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From the Editor: Tat Tales



Sometimes the things I dread the most in life turn out to be the most pleasant. When Foodservice News increased the Charlie Awards categories from 10 to 14, I worried about the time and success ratio of  tracking down the bios and pics from 39 busy people/concepts. 

 To put it into restaurant terms, it was like having a whole cow walk into your kitchen and having to  break it down into 39 separate, entertaining meals—and, oh yeah, the cow walked in on its own accord. 

Perhaps that’s not a good analogy, because I want all my participants to be live and walking to their seats in the audience, come January 27.

What made this assignment pleasurable was both the excitement on the part of the finalists to be chosen by their peers for this honor and some of the e-mailed conversations I had with them.

For instance, when I saw the picture of Sean Jones, one of the finalists for Outstanding Bartender, I couldn’t not ask about the tattoo on his arm that read: “Don’t die.” While I think in general that’s a good philosophy to live by, I had a feeling there was more to it. 

Me: I gotta ask: What’s the story behind your tattoo? 

Sean: Which one?

Me: Well, let’s start with the “Don’t die” and thick black lines. 

Sean: Ah yes. Well the “don’t die” is part one of a two-parter ... the other arm completes the ‘don’t die wondering’ message. It’s a motto of mine, sort of a ‘carpe diem’ idea but less about conquering the world and more about seeking out the answers to life’s questions.

The bars are an I Ching hexagram, it’s two symbols, the top is water and the bottom is fire. In this configuration, the elements balance each other. In the book of changes this hexagram is called ‘order after completion,’ it’s a similar idea to that of the ying yang.

And he signed off in perfect bartender form: “Cheers!”

Now how enlightening is that!

I may be the only person in the history of foodservice who is obsessed with tattoos, but doesn’t have any. I hate to pull the age card, but when I was growing up only sailors had tattoos (or so we thought).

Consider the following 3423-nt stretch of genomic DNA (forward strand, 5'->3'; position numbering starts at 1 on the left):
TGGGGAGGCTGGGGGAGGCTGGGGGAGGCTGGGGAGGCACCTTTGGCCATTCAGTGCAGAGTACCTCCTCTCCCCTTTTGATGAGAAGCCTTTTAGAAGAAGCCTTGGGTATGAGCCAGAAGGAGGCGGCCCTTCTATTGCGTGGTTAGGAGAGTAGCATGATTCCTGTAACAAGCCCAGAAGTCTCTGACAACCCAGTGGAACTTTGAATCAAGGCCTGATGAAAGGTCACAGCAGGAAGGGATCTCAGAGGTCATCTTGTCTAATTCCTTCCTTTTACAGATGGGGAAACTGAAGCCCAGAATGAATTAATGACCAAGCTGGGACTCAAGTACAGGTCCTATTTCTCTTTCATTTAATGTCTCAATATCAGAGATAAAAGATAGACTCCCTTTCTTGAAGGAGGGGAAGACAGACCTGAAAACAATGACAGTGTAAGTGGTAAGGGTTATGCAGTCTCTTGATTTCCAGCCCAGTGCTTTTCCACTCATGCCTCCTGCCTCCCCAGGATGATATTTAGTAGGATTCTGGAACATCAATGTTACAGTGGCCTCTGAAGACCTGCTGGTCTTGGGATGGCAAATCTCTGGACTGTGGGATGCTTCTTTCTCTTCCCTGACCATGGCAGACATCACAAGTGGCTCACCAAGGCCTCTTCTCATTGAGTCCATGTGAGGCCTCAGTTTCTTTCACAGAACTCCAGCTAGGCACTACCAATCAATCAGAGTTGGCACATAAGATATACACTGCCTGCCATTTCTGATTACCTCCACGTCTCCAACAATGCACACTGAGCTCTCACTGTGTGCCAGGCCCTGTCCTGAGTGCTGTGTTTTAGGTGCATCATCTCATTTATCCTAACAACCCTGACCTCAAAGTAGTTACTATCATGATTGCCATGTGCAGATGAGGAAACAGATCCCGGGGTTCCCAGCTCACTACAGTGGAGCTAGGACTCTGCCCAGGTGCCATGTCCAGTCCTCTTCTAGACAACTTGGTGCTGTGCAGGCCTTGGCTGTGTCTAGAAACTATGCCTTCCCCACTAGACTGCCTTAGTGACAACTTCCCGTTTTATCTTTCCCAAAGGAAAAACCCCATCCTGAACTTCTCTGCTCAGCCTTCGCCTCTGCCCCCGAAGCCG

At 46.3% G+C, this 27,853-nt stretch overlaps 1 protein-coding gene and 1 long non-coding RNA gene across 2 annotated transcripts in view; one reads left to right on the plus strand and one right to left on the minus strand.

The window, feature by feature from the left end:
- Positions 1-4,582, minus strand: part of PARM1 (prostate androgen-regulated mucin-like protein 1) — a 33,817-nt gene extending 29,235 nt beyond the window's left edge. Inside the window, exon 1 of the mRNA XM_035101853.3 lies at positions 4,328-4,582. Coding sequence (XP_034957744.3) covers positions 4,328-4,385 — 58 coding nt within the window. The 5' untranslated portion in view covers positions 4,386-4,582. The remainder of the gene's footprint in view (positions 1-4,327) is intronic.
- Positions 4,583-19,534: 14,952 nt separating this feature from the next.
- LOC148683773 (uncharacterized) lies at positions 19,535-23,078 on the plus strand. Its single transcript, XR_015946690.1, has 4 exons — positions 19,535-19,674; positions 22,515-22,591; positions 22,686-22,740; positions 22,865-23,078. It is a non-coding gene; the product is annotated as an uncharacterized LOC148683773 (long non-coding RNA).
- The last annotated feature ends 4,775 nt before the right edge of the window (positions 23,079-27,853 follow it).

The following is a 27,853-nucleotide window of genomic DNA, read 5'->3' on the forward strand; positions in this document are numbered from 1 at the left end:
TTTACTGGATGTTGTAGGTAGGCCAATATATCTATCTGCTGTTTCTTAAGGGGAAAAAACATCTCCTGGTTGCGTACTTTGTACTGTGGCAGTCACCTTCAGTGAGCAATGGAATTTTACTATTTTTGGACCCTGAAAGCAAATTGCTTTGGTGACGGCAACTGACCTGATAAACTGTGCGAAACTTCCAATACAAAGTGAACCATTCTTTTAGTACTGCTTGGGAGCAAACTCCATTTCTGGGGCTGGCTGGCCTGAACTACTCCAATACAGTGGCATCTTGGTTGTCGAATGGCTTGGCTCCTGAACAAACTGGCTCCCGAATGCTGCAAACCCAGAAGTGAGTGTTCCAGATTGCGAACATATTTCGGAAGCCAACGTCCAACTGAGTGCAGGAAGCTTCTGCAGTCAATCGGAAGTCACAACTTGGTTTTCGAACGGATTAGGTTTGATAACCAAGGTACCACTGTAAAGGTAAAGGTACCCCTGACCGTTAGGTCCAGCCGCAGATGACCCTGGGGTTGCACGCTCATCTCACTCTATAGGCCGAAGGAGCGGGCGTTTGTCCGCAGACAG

When my son was 10 and a big fan of heavy metal band Guns and Roses, I told him I’d give him $10,000 if he made it to 27 without a tattoo. He did, but in his 30s he had the logo of the youth group he worked with on mission trips to New Orleans tattooed on his forearm. I thought it was apropos, and it made me feel less guilty about never paying him the $10,000. (My mothering skills were overpromise, underdeliver.)

From that early tattoo bias, I have become a fan because I love a good story and I’ve found that for most people in foodservice, tattoos aren’t just decorative, they’re personal statements. 

When we started the monthly Industry Ink feature (it used to be called Tattoo of the Month, but editor Laura Michaels came up with a much better name in Industry Ink), I used to worry that I would offend someone if I asked them if I could take their picture and write up a short story on their tattoos. But I’ve found that it’s taken as a compliment, which, trust me, it is. I’m into art—whether it’s on a body or in a museum.

I’m always on the lookout for interesting tattoos and stories, so if you have one on yourself (or a coworker does), please email me the contact info.

I don’t just admire tattoos, I also like fashion. And even though every picture I have taken of me is in a denim shirt or jacket, trust me, I have a lot of black and off-white in my wardrobe as well. 

Why I mention this is that another article in this issue is about Kate Meier, who in just under two years has become the apron maker to the star chefs in town. Who knew that an apron could rise to cult status?

While the Charlies profiles took up a whopping four pages, we have lots of coverage that is worth taking a break and reading. But this extra issue is the last time we’ll be able to urge you to get out and support your industry by being in the audience at the Charlie Awards, January 27 at the Pantages Theater. 

So Happy New Year. Here’s to the best year ever. 

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